Filing for a chapter 7 or chapter 13 bankruptcy eliminates your liability for an auto loan once the debt has been discharged. If you want to retain the vehicle, however, you can do so by signing a reaffirmation agreement with the lender. It's important you thoroughly weigh the pros and cons of this option, because the reaffirmation agreement allows the lender to pursue you for its losses if you can't keep up with the payments and the vehicle is repossessed. One thing you may be liable for is a deficiency judgment. Here's what you need to know about this issue.
Calculating the Deficiency
When a lender repossesses a vehicle, it attempts to sell it to recoup some of its losses. If the car sells for less than what's owed on the loan, this is called a deficiency and the lender is within its rights to hold you liable for that money.
Even if you have enough equity in the vehicle to cover the balance of your loan, you may still be hit with a bill for expenses associated with retrieving and selling the car. In many states, lenders can charge you for
Additionally, the money obtained from the sale may be applied to the fees first and then to the balance of the loan. For example, say you owe $5,000 on a car but it costs $1,000 to repossess and sell the vehicle. If the car sells at an auction for $5,000, the fees would be paid first and only $4,000 of that money would be applied to the loan balance, leaving $1,000 still owing on your account.
To determine if this is how your lender applies the proceeds from a repossessed vehicle, read the fine print in your contract.
Defending Against a Lawsuit
Federal law prohibits creditors from attempting to collect on debts that were included in chapter 7 or chapter 13 bankruptcies. Reaffirmation agreements remove this protection and allow creditors to use any lawful means to collect on debts owing. The law also limits how soon after declaring bankruptcy that you can file another petition for debt relief. At minimum you would have to wait two years between filings, so you could not use this tool to stop the collection action until you became eligible again.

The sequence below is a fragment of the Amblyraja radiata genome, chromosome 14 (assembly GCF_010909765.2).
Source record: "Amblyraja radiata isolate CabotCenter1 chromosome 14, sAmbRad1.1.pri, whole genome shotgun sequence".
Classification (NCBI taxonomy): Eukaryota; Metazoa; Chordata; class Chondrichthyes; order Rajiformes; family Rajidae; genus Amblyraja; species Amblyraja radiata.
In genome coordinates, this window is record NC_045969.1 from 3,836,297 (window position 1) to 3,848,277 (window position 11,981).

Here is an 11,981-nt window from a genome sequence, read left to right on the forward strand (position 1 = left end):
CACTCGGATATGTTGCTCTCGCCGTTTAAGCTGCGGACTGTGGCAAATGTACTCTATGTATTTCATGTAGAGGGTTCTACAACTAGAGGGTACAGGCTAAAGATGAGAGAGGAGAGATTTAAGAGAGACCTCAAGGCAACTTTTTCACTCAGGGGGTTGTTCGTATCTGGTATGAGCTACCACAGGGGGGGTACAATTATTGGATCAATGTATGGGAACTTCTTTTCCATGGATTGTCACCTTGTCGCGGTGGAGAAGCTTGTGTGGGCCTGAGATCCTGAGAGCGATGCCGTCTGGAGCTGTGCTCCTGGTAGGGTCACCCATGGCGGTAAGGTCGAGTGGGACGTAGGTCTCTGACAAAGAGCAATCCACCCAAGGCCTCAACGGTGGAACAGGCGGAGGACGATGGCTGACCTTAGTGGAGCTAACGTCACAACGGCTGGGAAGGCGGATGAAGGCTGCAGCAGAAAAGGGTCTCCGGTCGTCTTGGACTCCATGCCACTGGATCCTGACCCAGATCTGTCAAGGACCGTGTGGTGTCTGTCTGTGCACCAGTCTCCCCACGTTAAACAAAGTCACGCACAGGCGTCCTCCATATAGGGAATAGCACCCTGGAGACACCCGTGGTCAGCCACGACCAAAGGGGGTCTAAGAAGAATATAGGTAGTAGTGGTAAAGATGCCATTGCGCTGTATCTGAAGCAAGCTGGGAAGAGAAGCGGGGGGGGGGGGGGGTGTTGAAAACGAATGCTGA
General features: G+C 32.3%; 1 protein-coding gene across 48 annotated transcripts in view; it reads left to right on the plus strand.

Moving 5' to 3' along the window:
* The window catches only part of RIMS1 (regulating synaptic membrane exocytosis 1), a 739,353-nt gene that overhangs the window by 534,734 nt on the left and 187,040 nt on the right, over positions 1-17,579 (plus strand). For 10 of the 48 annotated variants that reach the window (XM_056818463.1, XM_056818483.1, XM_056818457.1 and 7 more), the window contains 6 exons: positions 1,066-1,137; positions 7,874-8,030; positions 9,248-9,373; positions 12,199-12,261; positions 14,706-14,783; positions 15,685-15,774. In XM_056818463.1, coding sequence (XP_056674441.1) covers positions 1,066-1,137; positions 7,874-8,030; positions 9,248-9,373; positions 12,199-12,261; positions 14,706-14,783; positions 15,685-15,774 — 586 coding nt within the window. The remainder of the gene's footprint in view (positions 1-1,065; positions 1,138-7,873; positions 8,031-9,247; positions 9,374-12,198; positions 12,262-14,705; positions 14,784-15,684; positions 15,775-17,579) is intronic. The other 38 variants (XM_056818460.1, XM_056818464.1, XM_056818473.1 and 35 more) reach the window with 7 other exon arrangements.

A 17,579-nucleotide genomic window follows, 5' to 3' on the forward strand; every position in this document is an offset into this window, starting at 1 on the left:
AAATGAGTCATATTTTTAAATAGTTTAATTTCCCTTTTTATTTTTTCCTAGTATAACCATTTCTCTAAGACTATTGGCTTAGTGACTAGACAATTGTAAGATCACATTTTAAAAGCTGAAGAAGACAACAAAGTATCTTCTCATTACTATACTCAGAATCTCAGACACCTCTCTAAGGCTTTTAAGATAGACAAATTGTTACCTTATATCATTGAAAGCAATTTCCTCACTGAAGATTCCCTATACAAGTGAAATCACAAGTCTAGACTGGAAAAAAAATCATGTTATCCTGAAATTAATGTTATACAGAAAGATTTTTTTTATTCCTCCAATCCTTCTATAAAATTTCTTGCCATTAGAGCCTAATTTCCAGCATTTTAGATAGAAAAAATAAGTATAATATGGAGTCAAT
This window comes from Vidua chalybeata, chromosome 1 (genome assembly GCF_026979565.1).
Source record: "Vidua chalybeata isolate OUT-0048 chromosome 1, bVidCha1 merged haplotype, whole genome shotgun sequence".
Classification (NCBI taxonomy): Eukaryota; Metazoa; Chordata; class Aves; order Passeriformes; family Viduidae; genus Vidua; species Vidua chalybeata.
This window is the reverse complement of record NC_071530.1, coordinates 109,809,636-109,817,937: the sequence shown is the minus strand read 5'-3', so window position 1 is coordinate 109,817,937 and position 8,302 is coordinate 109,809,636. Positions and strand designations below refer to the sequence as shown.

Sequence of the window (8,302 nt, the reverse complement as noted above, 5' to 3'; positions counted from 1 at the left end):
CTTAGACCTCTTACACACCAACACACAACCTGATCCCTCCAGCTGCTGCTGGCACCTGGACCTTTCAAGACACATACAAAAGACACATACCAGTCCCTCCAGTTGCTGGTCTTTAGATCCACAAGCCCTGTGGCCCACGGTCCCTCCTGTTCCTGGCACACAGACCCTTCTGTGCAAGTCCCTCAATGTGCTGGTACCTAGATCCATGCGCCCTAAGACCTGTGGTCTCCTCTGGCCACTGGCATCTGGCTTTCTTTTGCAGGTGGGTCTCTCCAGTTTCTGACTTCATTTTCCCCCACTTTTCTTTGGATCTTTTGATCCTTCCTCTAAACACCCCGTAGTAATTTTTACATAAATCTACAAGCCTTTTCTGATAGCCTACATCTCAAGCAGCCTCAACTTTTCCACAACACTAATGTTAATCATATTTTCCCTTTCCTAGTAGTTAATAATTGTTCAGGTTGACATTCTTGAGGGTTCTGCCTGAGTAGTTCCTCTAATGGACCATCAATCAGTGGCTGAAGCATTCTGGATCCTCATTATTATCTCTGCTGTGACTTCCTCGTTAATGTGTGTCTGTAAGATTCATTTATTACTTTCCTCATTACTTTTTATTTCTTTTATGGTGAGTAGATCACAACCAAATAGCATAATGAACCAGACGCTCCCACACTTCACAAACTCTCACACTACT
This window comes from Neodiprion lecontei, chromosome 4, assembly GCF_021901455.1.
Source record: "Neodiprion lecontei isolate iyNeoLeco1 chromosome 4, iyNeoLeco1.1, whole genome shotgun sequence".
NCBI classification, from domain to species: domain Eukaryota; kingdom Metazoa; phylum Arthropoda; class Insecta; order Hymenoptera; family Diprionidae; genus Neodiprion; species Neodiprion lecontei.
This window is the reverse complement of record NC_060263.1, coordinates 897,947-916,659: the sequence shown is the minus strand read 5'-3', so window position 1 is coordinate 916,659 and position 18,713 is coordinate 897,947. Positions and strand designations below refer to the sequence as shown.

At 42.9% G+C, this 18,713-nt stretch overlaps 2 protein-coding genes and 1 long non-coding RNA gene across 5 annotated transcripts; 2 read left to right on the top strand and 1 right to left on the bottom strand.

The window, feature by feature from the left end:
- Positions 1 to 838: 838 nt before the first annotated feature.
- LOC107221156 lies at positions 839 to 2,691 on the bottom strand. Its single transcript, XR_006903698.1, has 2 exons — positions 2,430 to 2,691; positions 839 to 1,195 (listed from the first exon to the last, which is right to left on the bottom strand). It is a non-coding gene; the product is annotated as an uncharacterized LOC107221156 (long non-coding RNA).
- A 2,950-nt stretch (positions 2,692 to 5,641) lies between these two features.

If you do end up facing off against the lender in court, there are several defenses you can use that may get the court deciding in your favor.
+The Lender Broke the Law
Lenders must take possession of the vehicle in a lawful manner. If they or their agents violate the law white retrieving the cars or trucks, then the courts may throw out the cases. For instance, states require lenders to take possession of the vehicle in a peaceful manner. If the agent causes a ruckus, damages your property, or illegally accesses your home (e.g. breaks into your garage), then the court will likely decide in your favor.
+You Weren't In Default
A late payment doesn't automatically mean you are in default. Typically, your contract will outline exactly what constitutes defaulting on a loan. For example, you may be considered in default if your account is 30 days past due. Even then, the lender must notify you regarding the status of your account prior to taking possession of it. Failing to provide notice or taking the vehicle too early are both grounds for negating a deficiency judgment.
+Violating Special Protections
In some cases, the lender may be violating special protections provided to you by law. Before a lender can repossess a vehicle from a military service member, for instance, the company must obtain a court order.
Although signing a reaffirmation agreement may seem like the best way to retain secured property you may want or need, you should explore other options before signing on the dotted line. If you've already signed an agreement, you have 60 days after filing it with the court to change your mind and end the contract. It's best to click here to investigate or consult with a bankruptcy attorney for assistance with this issue.
Hello and welcome, I'm Winfred Paulo. I have a passion for civil court cases of all kinds. Some time back, I ended up in the thick of a civil case after a lengthy dispute with my neighbor. The dispute went on for years and ended badly with an incident that landed us both in court. We had to prove our side of the case in an effort to obtain a positive outcome and recoup our losses. Unfortunately, I lost the case due to a lack of evidence. Since then, I've maintain a strong interest in civil cases and their proceedings. I will share information about civil cases on this site to help others understand these proceedings better. I may talk about legal terms, and expected outcomes for each case type. I hope you visit often to learn more. Thanks for stopping by my website.